I know, this is nothing new now as many schools around the world have run similar initiatives. But we wanted to learn for ourselves how providing this technology in a one 2 one format to students could impact their learning, specifically writing. We did not undertake a formal research project but rather through anecdotal feedback from teachers, parents, and students we now believe that all students can benefit from this type of access.
At the beginning of each school year we require parents and their students who are in a one2one classroom to come to a one hour evening meeting to learn about this program.
We have great debates at times with parents that believe technology has dumbed-down children. Comments such as “they can’t seem to spell very well”, “they don’t like to read as much”, and “they don’t think critically about what they find online”. This really feeds nicely into the argument that schools have a tremendous role and morale responsibility to help kids use technology in effective ways to support their learning. It’s not necessarily the fault of technology but perhaps the adults in kids lives are not guiding them effectively in their use of technology. Digital natives don’t intuitively get how to use technology to support their educational experience – they need to be taught and supported.
The following two videos include teachers and students from two of our K-5 schools sharing their experiences in the program. They talk about how it helps them write better, edit more, and how kids teach their teachers.
Alderson Elementary One2One
Central Elementary One2One
This story from one of middle schools shares shares how students, especially boys, write significantly more with laptops than without.
Maple Creek Middle One2One
The teacher in the video shared with me how he has all of his students write “works in progress” during the year. He then uploads their short stories to a print on demand website and produces short runs of the “works in progress” book (over 250,000 words) – kids love being published. He used to do this without laptops and has found kids writing 4-8 times more with laptops. It’s just easier for kids to write, edit, and refine electronically than it is on paper. He also shares how technology can connect his students to the world outside his classroom.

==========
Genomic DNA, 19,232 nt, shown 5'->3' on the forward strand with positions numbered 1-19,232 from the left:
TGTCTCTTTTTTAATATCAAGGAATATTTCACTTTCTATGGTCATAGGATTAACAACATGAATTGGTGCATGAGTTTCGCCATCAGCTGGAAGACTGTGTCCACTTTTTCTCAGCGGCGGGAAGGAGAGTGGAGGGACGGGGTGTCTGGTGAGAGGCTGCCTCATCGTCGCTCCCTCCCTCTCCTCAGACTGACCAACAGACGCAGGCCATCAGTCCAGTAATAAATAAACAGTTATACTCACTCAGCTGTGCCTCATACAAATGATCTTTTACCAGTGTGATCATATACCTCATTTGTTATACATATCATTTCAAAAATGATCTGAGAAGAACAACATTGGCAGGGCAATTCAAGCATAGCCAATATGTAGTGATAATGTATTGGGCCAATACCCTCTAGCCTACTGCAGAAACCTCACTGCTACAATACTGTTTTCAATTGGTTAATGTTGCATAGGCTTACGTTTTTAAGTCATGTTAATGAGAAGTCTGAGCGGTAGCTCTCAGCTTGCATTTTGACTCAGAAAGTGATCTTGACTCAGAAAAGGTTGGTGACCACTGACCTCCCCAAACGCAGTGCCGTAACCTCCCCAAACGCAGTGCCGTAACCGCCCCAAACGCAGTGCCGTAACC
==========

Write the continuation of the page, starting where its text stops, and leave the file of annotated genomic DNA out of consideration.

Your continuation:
I like Dave Truss’ presentation “The POD’s are Coming” where he talks about the need for educators to get ready for this reality as personally owned devices (PODs) are coming to our schools. He shares stories of how educators are allowing POD’s into their classrooms and how kids benefit. I believe this is a huge wave that is coming faster than we are likely to get properly prepared for.
In our District we have over 1000 students bringing some form of POD to school – we have a policy that allows this to occur. It is causing us some challenges as I outline in “Digital Natives Need Infrastructure”. We really need to manage the use so that the majority is for good educational purposes. But, it is the right thing to open up to – kids bringing their own digital learning device is the only affordable way. Remember when schools wondered how to provide class sets of calculators? Kids bring their own now. PODs are the new pencil and notebook. Devices like the iPad may replace textbooks and novels. I talk about device choices in “Device Wars” but just read a post by Will Richardson “The End of Books (For Me at Least?)” that is pretty convincing that paper-based books may be on their way out sooner than later.
So, where will this all end up? I think that the next five years will be challenging for schools, educators, and Districts to grapple with the pace at which PODs will enter their schools. But, the PODs are coming so… We need to be sure that parents understand the value of PODs for their children’s learning and how to monitor and support their use of PODs at home, our teachers are prepared to leverage PODs for their student’s learning, and our principals and District leaders are prepared with the tools and policies to address socially irresponsible online behaviour.
What advice do you have for parents… for teachers… for principals… for District leaders… in preparing for and embracing this reality?